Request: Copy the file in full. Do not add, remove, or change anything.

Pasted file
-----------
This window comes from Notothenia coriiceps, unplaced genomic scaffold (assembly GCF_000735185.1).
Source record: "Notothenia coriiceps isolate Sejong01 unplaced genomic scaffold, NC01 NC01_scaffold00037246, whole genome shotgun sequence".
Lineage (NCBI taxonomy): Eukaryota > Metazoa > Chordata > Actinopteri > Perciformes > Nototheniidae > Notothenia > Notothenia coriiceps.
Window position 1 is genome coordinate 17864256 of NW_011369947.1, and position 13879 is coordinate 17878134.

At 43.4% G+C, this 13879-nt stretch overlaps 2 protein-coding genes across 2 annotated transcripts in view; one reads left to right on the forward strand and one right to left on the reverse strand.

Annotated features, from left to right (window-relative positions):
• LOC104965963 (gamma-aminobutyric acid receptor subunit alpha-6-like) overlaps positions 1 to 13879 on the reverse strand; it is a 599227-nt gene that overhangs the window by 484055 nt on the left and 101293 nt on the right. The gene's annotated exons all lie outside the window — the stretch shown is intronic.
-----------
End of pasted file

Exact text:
This window comes from Notothenia coriiceps, unplaced genomic scaffold (assembly GCF_000735185.1).
Source record: "Notothenia coriiceps isolate Sejong01 unplaced genomic scaffold, NC01 NC01_scaffold00037246, whole genome shotgun sequence".
Lineage (NCBI taxonomy): Eukaryota > Metazoa > Chordata > Actinopteri > Perciformes > Nototheniidae > Notothenia > Notothenia coriiceps.
Window position 1 is genome coordinate 17864256 of NW_011369947.1, and position 13879 is coordinate 17878134.

At 43.4% G+C, this 13879-nt stretch overlaps 2 protein-coding genes across 2 annotated transcripts in view; one reads left to right on the forward strand and one right to left on the reverse strand.

Annotated features, from left to right (window-relative positions):
• LOC104965963 (gamma-aminobutyric acid receptor subunit alpha-6-like) overlaps positions 1 to 13879 on the reverse strand; it is a 599227-nt gene that overhangs the window by 484055 nt on the left and 101293 nt on the right. The gene's annotated exons all lie outside the window — the stretch shown is intronic.